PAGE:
Here is the history of the Chester Depot railroad station as I know it. When that first little engine from Bellows Falls arrived in the Depot in July of 1849, a crowd of dignitaries and spectators had gathered.
Robert “Bob” Adams of Bellows Falls supplied Chester Historical Society with history of the depot stations. Bob had been a Rutland Railroad employee and later president of Green Mountain Railroad.
Bob records in 1849 a small wood-frame station was erected beside today’s Smitty’s Chester Market. By 1851, passenger traffic had increased exponentially. A new and larger station was needed. In 1851 a wood-frame building was built at the location of the current brick station.
It has been a mystery what the 1851 station looked like. No photos are known to exist of this station. Bob had never seen a photo nor had the Rutland Railroad Historical Society.
A few years ago, John Leon “Gramp” Spaulding donated the photo included with this article to Chester Historical Society. It was something Gramp’s father, Ed, picked up when running his auction business around Chester. Gramp remembered his father saying it was a hardware convention involving a man named Robbins.
In 1858 P.H. Robbins built the hardware store next to the station. Today we know this building as Cumming’s Hardware.
Making the case
From a handwritten affidavit in the collection of the Chester Historical Society: “This is to certify that some time in the month of December 1870 I heard N.F. Shedd Esq of Chester Vt. make the following statements on the platform at the Depot in Chester. I came out of the Chester House [and] went to the Depot. Mr Shedd was there talking with several others about Mr Blaisdell moving his shed in front of his house. He Shedd said that Blaisdell had done one good thing for it had the effect of keeping J.R. Richardson from building on the Rail Road land near Blaisdell house [and] that the neighbors ought to take hold [and] help him move the shed back again.
“Mr F. H. Bates then asked Mr Shedd what the trouble was between him [and] Richardson. Shedd replied that if Richardson would burn his own buildings he would burn other peoples. Some one then asked him if he thought Richardson did burn the buildings. Shedd replied I do [and] if you knew as much about it as I do you would think so too. I know he did. Richardson is a damned mean cuss [and] I always knew it. I afterwards asked Mr John Kelley who was present at the time what he thought of the remarks that Mr Shedd made at the Depot. Mr Kelley replied when I make any such statements as that about a man I shall be prepared to back them up with proof for I call that a serious charge to make publically against a man even if you have reason to think they are true.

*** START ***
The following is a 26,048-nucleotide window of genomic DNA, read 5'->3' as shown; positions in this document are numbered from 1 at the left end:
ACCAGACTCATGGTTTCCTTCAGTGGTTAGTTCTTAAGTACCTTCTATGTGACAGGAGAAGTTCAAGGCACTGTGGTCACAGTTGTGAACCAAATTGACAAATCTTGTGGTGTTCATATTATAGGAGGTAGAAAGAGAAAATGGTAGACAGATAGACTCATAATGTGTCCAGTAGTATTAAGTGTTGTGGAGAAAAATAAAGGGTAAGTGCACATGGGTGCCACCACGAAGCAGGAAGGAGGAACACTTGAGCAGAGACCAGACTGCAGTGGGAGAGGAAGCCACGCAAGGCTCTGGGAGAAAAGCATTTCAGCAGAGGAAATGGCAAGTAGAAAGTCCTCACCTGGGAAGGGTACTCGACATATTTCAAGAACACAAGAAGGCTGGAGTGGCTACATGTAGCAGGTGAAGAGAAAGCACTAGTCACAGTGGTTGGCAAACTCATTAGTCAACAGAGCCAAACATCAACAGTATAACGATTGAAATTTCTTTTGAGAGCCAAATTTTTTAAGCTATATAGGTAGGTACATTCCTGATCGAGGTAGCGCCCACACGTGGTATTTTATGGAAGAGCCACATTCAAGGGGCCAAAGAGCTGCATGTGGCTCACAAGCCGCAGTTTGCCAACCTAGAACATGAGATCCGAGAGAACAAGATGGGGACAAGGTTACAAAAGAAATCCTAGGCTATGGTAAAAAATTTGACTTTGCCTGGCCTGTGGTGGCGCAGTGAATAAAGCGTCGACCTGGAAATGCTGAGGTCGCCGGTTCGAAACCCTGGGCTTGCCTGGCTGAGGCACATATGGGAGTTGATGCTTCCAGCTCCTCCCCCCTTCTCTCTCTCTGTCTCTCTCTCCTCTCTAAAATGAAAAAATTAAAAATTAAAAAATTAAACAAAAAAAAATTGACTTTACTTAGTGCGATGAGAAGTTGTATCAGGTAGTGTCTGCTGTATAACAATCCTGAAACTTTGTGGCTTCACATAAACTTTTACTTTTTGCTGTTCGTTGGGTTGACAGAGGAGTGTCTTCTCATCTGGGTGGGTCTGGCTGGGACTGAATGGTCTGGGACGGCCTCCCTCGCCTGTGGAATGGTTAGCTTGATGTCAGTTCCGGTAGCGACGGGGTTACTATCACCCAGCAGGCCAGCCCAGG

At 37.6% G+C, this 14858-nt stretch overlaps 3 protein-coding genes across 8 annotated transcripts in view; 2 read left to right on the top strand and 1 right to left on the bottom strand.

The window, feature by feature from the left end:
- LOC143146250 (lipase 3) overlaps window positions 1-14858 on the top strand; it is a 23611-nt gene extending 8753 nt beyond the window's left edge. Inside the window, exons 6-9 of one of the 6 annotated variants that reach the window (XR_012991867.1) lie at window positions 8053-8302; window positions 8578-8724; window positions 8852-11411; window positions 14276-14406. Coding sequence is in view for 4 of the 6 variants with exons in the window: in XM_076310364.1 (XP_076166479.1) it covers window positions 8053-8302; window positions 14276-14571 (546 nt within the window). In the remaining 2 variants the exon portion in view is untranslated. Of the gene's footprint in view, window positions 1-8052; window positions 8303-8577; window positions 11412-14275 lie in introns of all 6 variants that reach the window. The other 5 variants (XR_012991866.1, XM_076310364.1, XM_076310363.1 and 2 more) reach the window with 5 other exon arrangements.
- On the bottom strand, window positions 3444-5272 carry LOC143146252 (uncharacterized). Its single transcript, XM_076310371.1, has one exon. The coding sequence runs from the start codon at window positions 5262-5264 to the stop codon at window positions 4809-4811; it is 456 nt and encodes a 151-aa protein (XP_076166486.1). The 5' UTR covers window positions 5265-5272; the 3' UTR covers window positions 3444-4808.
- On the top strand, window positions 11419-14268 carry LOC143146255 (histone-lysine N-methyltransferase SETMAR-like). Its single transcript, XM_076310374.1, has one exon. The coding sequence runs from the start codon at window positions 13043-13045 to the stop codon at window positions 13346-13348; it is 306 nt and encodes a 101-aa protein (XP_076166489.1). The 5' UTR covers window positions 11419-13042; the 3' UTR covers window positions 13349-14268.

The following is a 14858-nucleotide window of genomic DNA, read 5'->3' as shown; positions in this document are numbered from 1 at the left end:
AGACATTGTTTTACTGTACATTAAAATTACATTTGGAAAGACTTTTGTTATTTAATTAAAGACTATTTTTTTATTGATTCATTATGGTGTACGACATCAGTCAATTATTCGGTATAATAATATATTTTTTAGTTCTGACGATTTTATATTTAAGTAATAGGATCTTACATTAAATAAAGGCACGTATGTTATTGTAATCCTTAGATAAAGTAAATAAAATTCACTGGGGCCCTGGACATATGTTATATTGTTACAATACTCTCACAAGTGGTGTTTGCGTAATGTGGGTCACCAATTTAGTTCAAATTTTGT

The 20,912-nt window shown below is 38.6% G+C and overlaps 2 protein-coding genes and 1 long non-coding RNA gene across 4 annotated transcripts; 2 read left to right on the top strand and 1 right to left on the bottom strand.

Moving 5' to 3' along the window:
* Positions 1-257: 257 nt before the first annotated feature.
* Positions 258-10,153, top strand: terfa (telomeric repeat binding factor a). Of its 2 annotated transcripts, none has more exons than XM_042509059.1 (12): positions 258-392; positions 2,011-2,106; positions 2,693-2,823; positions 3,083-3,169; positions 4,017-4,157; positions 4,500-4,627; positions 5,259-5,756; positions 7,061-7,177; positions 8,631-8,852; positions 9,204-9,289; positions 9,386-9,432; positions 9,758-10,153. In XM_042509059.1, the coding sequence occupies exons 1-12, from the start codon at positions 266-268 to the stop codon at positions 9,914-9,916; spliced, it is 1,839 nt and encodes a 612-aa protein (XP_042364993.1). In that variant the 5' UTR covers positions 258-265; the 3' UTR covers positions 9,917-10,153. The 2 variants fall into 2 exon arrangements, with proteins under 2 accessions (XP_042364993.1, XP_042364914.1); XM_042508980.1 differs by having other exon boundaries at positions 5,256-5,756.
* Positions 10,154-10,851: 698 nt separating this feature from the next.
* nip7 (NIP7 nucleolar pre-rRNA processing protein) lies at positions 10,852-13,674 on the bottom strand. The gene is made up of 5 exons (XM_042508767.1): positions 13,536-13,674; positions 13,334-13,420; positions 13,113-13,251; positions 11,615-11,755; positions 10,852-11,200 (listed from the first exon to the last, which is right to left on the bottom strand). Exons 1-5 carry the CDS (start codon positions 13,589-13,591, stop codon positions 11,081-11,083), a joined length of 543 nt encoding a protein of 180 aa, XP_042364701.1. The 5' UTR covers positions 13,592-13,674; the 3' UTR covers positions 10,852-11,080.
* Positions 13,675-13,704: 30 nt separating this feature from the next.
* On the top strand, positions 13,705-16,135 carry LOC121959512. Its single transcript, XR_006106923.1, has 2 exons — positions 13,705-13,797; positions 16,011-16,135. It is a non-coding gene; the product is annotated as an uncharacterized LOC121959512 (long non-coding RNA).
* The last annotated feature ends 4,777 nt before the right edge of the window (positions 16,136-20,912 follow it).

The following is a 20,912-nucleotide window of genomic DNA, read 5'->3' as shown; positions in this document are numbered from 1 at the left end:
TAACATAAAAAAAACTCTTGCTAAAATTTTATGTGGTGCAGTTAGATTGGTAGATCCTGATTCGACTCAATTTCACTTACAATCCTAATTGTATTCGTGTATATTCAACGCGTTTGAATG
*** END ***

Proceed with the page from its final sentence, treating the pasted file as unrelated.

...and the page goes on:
“Chester Vt. March 22/71
“F H Bates”
“This is to certify that some time in the month of December 1870 I heard N.F. Shedd Esq of Chester Vt. make the following statements on the platform at the Depot in Chester.”
Mention of the platform is a crucial piece of evidence. At no time in the past did the brick station we have today ever have a platform. Mention of the platform is key to solving this mystery.
Richardson owned a large wood-frame building where Town Hall sits today. On the right is the Marsh place. To the left was Shedd’s place. The two neighbors must have had a long list of grievances. Richardson sued Shedd for libel. Court papers do exist. The outcome is unknown.
The Chester House mentioned in the affidavit was located where Salon 2000 is today. Chester House was destroyed by fire in 1898. Blaisdell’s is across the street from Smitty’s.
This circa 1860s photo clearly shows a platform. You can see another building behind. The 1869 Beers Atlas of Windsor County shows the wood-frame station with a couple attached buildings to the rear.
I’m convinced this photo is the 1851 station destined to burn in 1871. Bob Adams said the current brick station was known as the “Ogdensburg” design.
The photo is a mammoth plate albumen photo. It measures 18 inches by 23 inches. I cropped it to the size you see here. On the platform can be seen an American Indian and an African American.
This week’s old saying: “Dirty hands make clean money.”